A fierce storm in Islamabad forced a plane carrying Britain's Prince William and his wife Kate to abandon two landings before returning to Lahore late Thursday, reporters travelling with them said, in a dramatic end to a day of cracking cricket balls and touring the towering historic Badshahi Mosque.
The Voyager, a British Royal Air Force jet transporting the couple during their five-day tour of Pakistan, was caught in one of the thunderous storms that periodically rock the capital in October.
"The pilot circled for an hour but the lightning - and turbulence - was so bad we had to fly back," tweeted the Daily Mail's royal correspondent Rebecca English, who was on board the plane.
"Few of us have experienced turbulence as bad as that," she added.
"If I'm honest ... that was the most nervous I've ever felt in a plane," added ITV royal correspondent Chris Ship.
Royal reporter Simon Perry tweeted: "A terrifying electrical storm hit as we tried to land at Islamabad. Lightning seemed to be crashing around the right wing”.
Daily Telegraph correspondent Ben Farmer said the pilot had tried to land twice, once at a military base in the garrison city of Rawalpindi adjacent to Islamabad, and once at Islamabad International before abandoning the attempt and returning to Lahore, some 270 kilometres (170 miles) flying distance away.
However, all on board appeared to be safe, with English tweeting that Prince William -- himself a pilot -- had joked with the press pack that he had been flying.
English said it was unclear when they would be able to take off again. There was no immediate statement from Kensington Palace.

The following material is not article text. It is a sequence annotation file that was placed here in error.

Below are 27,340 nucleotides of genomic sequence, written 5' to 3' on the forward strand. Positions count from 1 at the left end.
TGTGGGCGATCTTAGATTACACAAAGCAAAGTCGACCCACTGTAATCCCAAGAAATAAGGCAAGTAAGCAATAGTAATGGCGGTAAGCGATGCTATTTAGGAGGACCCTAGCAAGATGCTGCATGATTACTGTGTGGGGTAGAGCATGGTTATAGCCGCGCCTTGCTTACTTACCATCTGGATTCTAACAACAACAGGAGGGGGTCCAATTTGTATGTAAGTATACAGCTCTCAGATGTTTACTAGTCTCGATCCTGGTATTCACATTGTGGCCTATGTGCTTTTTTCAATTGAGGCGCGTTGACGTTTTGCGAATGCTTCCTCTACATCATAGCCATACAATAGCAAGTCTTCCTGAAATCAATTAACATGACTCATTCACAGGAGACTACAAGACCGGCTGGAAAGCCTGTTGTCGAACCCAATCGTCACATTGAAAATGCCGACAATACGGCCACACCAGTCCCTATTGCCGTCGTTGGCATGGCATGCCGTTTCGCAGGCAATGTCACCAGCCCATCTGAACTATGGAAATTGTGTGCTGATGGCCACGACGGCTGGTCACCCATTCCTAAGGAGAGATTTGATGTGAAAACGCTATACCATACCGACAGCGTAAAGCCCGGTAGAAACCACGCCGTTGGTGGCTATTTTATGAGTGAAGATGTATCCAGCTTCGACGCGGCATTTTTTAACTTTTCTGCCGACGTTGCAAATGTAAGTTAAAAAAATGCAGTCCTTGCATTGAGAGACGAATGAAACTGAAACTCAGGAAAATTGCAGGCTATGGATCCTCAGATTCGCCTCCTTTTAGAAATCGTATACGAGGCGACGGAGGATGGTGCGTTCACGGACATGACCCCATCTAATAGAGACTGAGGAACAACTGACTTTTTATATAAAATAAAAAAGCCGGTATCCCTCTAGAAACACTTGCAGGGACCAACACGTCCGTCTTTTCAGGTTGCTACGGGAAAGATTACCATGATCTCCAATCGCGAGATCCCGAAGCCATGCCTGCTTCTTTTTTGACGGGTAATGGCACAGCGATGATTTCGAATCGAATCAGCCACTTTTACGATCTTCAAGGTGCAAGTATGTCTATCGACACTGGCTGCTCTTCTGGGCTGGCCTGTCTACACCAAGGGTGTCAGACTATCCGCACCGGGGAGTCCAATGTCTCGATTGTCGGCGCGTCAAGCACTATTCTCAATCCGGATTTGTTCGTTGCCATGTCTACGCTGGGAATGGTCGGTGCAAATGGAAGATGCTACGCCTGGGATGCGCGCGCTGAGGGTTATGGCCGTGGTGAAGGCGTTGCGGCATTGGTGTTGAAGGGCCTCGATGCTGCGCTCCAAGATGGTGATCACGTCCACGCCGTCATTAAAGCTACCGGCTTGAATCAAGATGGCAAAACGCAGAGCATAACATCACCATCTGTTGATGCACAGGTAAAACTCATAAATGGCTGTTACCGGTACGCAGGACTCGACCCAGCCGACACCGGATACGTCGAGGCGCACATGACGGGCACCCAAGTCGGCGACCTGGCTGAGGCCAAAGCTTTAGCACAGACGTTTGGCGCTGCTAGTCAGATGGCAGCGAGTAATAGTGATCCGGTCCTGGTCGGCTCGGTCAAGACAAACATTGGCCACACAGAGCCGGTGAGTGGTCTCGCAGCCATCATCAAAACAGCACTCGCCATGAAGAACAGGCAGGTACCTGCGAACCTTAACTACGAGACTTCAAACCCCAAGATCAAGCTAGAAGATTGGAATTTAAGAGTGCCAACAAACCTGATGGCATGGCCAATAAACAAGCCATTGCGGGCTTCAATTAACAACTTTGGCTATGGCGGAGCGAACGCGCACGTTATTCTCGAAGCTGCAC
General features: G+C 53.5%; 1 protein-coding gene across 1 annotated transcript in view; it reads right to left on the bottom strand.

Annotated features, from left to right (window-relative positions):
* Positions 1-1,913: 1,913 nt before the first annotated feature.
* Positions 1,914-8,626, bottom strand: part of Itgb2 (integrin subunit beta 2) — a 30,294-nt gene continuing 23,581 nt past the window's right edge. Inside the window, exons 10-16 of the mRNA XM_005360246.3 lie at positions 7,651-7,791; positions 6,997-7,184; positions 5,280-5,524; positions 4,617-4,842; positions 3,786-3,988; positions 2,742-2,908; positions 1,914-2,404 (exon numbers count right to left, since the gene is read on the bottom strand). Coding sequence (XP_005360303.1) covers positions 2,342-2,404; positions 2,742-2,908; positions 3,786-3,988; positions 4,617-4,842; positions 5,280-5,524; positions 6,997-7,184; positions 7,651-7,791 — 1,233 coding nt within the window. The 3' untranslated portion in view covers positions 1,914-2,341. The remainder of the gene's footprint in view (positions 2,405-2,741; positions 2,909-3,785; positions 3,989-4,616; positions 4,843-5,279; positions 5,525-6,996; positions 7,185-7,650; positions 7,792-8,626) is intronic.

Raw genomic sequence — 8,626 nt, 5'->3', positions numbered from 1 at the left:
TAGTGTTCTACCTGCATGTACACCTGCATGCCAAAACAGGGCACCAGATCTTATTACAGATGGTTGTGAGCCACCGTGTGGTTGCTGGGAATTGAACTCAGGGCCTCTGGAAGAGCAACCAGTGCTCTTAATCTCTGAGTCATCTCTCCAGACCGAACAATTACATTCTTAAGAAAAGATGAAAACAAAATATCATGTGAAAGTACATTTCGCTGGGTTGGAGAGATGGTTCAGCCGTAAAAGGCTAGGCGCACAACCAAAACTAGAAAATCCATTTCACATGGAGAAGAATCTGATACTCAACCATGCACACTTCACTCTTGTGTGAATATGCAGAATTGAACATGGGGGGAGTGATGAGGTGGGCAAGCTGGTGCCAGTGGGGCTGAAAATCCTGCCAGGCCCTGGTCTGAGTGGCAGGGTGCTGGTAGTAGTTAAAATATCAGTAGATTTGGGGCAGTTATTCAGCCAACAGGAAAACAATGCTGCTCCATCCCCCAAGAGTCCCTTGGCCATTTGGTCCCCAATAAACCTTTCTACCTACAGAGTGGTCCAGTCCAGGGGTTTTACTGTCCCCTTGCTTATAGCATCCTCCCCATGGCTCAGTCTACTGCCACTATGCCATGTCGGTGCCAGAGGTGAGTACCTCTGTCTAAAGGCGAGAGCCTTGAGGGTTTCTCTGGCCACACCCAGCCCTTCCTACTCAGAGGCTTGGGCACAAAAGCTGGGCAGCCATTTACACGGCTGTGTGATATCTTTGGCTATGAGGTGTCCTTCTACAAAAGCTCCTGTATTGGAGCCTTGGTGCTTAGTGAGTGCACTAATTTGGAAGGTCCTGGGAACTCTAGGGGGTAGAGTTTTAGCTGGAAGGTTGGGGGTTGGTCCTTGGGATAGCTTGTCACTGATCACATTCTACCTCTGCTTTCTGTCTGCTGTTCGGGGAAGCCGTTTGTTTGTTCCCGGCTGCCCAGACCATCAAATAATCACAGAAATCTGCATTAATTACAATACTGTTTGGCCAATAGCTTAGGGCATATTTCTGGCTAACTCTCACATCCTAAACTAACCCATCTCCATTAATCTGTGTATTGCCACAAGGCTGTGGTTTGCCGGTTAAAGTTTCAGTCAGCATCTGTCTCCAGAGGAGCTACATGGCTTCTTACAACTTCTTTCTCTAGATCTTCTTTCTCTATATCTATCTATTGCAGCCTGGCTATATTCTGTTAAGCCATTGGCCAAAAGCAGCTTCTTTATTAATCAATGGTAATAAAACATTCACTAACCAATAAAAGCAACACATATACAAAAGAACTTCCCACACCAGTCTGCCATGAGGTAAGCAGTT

Flight fret interrupts Royal’s Pakistan tour
The mid-air flight drama came after the Duke and Duchess of Cambridge had spent the day exploring Lahore, Pakistan's cultural capital.
The royal couple kicked off their fourth day in Pakistan with a visit to the SOS Children's Village orphanage, where Kate gave a brief speech along with a short greeting in Urdu and celebrated children's birthdays.
"Earlier this year I talked about the fact that it takes a village to raise a child. The village we've seen here today is the best representation of that ideal that I could have possibly imagined," she said.
The Duke and Duchess later took to the crease at the National Cricket Academy, where they both hit a few runs as they played alongside a host of current and former cricket stars, including current bowling coach Waqar Younis.
After an outfit change, the duo headed to Lahore's famous Badshahi Mosque -- one of the world's largest.
William sported a cream-coloured linen suit and Kate donned a light green shalwar kameez, wrapping her hair in a matching headscarf and walking in stockinged feet to show her respect.
William's mother, the late Princess Diana, caused a controversy at the same mosque in 1991 when she wore an above-the-knee dress, sparking a backlash from some Muslim leaders who argued she should have covered up.
The couple rounded off the trip with a visit to the Shaukat Khanum Memorial Cancer Hospital, founded by Prime Minister Imran Khan, where Diana is remembered fondly for helping raise money for the facility in the 1990s.
Kensington Palace has called the Cambridges' five-day trip, which ends Friday, their "most complex" tour to date as the royals seek to boost ties between Britain and the second largest country in the Commonwealth.
The couple have spent much of the trip promoting various causes, from girls' education to conservation and climate change awareness as they criss-crossed the country.
Security has improved dramatically since the army intensified a crackdown on militant groups in 2015, with several countries changing their travel warnings for Pakistan as a result, and Islamabad eager to promote both tourism and foreign investment.
There are promising signs, such as the British Airways return earlier this year after more than a decade, and the slow but steady revival of international cricket.
Prince William and his wife Kate explored Lahore's famous Badshahi Mosque -- one of the world's largest
The royal couple have spent much of the trip promoting various causes, from girls' education to conservation
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